By Syaire Riley
The Albuquerque Isotopes triumphed in their first home game on April 4, a crowd-pleasing start to the season.
The ‘Topes, a Colorado Rockies’ affiliate, started 3–1 in a series of away games that put them in first place in the Pacific Southern Division of the Pacific Coast League.
The first home game of the season is eagerly anticipated.
“Opening Day here in Albuquerque is a big deal,” said play-by-play announcer Josh Suchon. “[The energy] tends to go from the parking lot and into my broadcasts.”
That energy comes from crowds that average 7,500 people per game. And butts in seats translate into revenue for the city.
Before the home opener, Isotopes officials presented the City of Albuquerque with a check for more than $1.5 million in rent and fees from the 2022 season. Since the club’s first season in 2003, the team has paid the city $32 million.
Isotopes Park is on the site of the former Duke’s Stadium, built in 1969. But two decades ago, voters approved a $25 million total overhaul.
One of the many new things fans should expect at the ballpark is an updated food menu, as the Daily Lobo’s Elizabeth Secor reporter. Fans can expect fried pork ends, apple fritter barbecue sandwiches, stir fry noodles and more.
In the field of play, fans will notice an expanded center field. That is due to the recent renovation of the ‘Topes Slope’ which was removed to comply with MLB field regulations.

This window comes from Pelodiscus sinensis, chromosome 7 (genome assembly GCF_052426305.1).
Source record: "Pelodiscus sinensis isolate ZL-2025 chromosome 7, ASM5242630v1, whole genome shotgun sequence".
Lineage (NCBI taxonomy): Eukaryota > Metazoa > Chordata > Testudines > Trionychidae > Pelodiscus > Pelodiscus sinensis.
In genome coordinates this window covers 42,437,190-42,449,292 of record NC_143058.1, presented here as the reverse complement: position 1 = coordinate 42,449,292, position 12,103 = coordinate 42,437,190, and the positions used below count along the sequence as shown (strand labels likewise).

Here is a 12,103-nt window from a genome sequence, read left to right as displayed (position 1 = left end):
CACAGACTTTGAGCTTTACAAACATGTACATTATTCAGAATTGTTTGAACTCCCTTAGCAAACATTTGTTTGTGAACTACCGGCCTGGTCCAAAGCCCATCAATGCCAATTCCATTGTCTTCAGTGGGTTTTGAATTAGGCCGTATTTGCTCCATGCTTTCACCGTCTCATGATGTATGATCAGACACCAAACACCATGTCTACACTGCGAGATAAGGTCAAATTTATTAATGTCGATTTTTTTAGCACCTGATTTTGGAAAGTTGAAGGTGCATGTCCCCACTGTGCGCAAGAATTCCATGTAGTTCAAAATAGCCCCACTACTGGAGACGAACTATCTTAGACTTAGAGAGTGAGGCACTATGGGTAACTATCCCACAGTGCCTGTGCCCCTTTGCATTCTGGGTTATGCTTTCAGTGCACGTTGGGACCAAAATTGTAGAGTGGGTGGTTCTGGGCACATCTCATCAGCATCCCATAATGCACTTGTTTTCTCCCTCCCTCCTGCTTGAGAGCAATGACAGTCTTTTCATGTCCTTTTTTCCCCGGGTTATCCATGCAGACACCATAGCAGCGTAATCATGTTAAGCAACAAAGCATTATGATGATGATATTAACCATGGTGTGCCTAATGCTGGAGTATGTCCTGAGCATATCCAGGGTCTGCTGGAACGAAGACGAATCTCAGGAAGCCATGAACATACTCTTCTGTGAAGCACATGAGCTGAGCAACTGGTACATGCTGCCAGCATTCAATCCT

The Isotopes hosted a six-game homestand in the newly renovated ballpark against the El Paso Chihuahuas before going on the road. They return on April 18 against the Los Angeles Dodgers affiliate, the Oklahoma City Dodgers.
On this night, they will honor the late Jackie Robinson, MLB’s first African-American player.
Forest Stulting, the media relations manager for the club, said he understands the significance of the celebration.
“It’s important to continue his legacy and understand his legacy on and off the field,” which “goes across many generations,” Stunting said.
Black Chamber of Commerce of New Mexico President and CEO Karla Causey said remembering the struggle for equality in baseball is important.
“Jackie Robinson represents a man who was willing to take a stand when things were hard,” Causey said. Robinson suffered discrimination, even though he was a star, being forced to eat in the kitchen while the white players ate in the dining room.
Robinson played 10 years with the Dodgers from 1947-1956. Some of his accomplishments include being a six-time all-star, National League MVP, and World Series champion.
The Isotopes are encouraging students K-12 to submit a piece of art or an essay about Jackie Robinson. In return, every student will receive four reserved level tickets, with the deadline being Friday, April 14.
This is the first time students will play a big part in making the night special.
“We are trying to push the younger generation to be involved in baseball,” Causey said. “We want the children to be able to open their eyes and see there’s always more out there for them to reach for.”
The children’s submissions will be shown on video screens before and during the game.
The Isotopes have many promotions set for this year, including 50 cent hotdog night April 19, replica mariachi jerseys May 5 and fireworks on May 20. A Juneteenth celebration is scheduled for June 10.